Welcome home to Craftsbury

I realized that I’ve been posting basically non-stop, and none of it has been about skiing. I hope nobody’s disappointed. To me, training for skiing is what I do every day, and it’s often not exciting. I always feel like I would be boring people if I talked about training all the time: it’s so repetitive, and the things that make one session distinct from the next are often small. I only want to blog about skiing when something exciting or notable happens. So I have found other things to blog about.

But it is, after all, skiing which brought me back to Craftsbury after my “vacation” in Nova Scotia and Maine. And I am happy that it did.

I am just finishing my first week back in town (or, “town”), and for the first time I remember what it feels like to be tired – the kind of tired where you want to sit on the couch all afternoon, and the kind of tired where doing any meaningful work is like an uphill battle. I have trained approximately 10 hours in the last week, so I shouldn’t be exhausted – it just goes to show that even if your workouts are going well, getting back into things can be tougher than you think after you’ve taken a break.

When I think of spring training, I think of playtime, basically. I think of running on the trails, road biking for hours, basically doing whatever sounds like fun that day. Since my return, training has not been like that. I was welcomed back on Wednesday morning to some 90% max intervals on the SkiErg (double-pole machine). Saturday, step test on the SkiErg. Sunday, 5k test on the SkiErg. Today, 1k test on the SkiErg.

On a few of the days it was raining (or snowing) out so being inside didn’t seem so bad, but a few of these days were sunny andbeautiful and I stared longingly out the windows as I was warming up. Due to the early, warm spring, things are already incredibly green in the Northeast Kingdom. Wildflowers are blooming – strawberry, violet, some kind of marsh marigold. Ferns are unfurling. You can see the bright new needles on the conifers next to the older, darker growth. (Less excitingly, the blackflies are out.)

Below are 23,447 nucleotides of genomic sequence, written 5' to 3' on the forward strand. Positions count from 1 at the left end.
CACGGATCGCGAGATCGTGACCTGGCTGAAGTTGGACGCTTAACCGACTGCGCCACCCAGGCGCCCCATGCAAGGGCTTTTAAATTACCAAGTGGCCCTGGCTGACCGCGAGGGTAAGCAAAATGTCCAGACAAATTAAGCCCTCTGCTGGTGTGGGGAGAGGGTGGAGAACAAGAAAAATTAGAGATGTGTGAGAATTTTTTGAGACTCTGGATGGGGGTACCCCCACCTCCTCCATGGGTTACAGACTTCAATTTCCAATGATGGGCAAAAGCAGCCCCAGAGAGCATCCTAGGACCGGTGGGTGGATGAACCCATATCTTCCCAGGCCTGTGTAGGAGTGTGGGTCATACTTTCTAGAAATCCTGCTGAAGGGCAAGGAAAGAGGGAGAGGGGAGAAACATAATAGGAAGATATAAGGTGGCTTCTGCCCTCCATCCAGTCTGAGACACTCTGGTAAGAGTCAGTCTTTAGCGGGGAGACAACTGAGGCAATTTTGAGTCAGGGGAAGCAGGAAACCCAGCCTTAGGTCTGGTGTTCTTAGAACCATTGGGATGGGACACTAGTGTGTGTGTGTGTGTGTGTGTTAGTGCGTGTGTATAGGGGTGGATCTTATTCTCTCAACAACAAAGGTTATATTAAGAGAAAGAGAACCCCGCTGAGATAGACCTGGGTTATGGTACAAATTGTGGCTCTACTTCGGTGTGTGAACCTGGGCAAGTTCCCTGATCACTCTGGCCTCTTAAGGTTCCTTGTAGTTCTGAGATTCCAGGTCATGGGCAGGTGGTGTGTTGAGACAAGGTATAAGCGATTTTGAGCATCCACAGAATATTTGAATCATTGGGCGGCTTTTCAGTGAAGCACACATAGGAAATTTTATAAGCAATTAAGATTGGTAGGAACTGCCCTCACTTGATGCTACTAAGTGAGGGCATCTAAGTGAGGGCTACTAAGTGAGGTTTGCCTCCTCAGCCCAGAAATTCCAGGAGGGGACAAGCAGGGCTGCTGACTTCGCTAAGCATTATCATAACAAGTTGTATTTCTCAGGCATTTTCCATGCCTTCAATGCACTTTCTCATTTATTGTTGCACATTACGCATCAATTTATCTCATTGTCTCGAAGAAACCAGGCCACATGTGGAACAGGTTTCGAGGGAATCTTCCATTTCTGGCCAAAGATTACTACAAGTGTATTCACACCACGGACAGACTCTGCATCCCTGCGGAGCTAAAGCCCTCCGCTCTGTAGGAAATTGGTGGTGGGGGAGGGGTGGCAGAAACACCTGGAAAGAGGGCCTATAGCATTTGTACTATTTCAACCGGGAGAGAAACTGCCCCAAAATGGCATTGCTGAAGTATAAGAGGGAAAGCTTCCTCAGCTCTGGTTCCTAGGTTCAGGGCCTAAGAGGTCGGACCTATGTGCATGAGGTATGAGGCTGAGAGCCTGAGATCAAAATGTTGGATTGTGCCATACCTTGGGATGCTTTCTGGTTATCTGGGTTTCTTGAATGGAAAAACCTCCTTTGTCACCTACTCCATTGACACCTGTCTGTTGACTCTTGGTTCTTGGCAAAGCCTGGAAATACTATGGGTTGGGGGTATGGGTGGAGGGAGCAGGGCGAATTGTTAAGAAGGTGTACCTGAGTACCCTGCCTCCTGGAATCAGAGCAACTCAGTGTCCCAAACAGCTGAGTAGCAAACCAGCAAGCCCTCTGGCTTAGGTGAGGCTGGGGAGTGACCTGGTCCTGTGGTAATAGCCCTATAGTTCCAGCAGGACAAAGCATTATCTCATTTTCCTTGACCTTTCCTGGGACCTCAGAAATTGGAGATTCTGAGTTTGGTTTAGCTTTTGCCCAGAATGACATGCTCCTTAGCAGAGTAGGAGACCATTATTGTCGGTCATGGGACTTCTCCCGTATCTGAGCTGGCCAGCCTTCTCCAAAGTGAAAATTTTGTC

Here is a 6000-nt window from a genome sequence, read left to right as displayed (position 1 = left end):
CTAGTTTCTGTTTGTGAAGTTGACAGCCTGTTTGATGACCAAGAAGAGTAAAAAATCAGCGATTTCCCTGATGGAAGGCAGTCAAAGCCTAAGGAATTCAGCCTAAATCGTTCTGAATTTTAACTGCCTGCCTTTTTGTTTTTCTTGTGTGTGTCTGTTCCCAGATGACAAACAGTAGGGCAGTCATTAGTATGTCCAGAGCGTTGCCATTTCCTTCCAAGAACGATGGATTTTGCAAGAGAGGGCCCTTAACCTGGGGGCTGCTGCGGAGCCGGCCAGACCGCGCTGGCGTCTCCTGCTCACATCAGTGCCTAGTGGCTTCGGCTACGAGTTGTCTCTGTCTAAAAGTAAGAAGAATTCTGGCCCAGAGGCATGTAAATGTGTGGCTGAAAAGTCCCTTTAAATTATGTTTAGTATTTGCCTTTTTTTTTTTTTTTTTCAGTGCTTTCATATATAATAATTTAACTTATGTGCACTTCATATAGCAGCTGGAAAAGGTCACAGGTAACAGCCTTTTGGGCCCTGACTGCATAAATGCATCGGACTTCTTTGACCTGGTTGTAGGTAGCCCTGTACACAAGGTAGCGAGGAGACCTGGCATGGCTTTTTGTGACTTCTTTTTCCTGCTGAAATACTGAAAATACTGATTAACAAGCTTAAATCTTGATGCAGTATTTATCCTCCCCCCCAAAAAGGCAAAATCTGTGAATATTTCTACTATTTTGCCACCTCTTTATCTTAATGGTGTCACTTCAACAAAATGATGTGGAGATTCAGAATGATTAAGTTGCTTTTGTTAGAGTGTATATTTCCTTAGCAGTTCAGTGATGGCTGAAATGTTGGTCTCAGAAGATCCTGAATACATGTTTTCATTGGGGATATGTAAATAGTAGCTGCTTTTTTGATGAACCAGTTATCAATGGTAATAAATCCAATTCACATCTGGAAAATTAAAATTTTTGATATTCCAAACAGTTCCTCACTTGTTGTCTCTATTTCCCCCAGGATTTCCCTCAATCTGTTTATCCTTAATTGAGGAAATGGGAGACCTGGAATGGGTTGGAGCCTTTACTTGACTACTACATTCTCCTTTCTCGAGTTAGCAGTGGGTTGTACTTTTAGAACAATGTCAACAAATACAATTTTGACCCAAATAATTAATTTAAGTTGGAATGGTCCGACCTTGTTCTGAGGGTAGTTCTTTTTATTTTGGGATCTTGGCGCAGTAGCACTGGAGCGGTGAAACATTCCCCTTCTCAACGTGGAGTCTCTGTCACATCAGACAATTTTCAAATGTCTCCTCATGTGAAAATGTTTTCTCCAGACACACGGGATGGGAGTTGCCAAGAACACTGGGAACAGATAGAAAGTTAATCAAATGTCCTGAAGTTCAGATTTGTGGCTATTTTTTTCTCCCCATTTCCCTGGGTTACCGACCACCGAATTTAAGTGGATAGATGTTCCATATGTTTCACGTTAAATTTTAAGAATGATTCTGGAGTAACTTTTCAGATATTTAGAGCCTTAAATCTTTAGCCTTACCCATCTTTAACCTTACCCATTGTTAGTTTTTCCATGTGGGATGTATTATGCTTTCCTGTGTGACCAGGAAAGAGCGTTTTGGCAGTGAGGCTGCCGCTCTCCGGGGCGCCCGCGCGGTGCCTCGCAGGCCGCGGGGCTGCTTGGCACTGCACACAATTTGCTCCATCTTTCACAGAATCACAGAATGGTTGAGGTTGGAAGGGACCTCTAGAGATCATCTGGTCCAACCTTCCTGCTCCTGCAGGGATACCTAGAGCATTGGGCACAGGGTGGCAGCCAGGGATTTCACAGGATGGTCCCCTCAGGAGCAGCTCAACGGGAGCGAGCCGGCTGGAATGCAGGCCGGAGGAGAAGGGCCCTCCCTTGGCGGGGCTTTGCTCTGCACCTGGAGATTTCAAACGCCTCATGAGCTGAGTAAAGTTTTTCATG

Despite all of that, the tests didn’t go so badly. I have lost very little of my aerobic fitness over the last month – although regular readers might remember that my last few months of the ski season were horrendous, so it’s questionable whether that presents any sort of meaningful baseline. I set a personal best in the 1k test, beating my time from last season. I wasn’t far off in the 5k, either, and mainly missed it because I went too easy in the beginning. 5k is a long time to be on a SkiErg, and I was afraid, so early in the spring, of starting too hard and then suffering through many minutes of bonking. In addition I recorded my highest heart rate on the SkiErg ever, and I think my highest lactate at the end of a test as well.

I don’t want this to sound too much like bragging. As Pepa told me several times last year, I am “good athlete, but not good skier.” I still need to raise my VO2Max considerably. And we had our first rollerski of the season yesterday. My technique is miles ahead of where it was when I started rollerskiing last year, but I am still very inefficient and need to work on my power application – fitness and strength doesn’t matter if you can’t apply it to skiing. My SkiErg test results show that I’ve come a long way towards being a skier, but the rollerski part of things is still problematic. I have my work cut out for me this summer. It’s not going to be easy, but its work I’m ready to do.

We seem to be done with the tests for a bit, so I will get a few more opportunities to run on the trails, bike on the roads, and row on the lake. Spring is one of my favorite seasons (I think I say that about every season!) and I am eager to get out and enjoy it. I’m happy to be back in Craftsbury and embarking on the ski adventure once again – even if sometimes it makes me turn into a couch potato in the afternoons!

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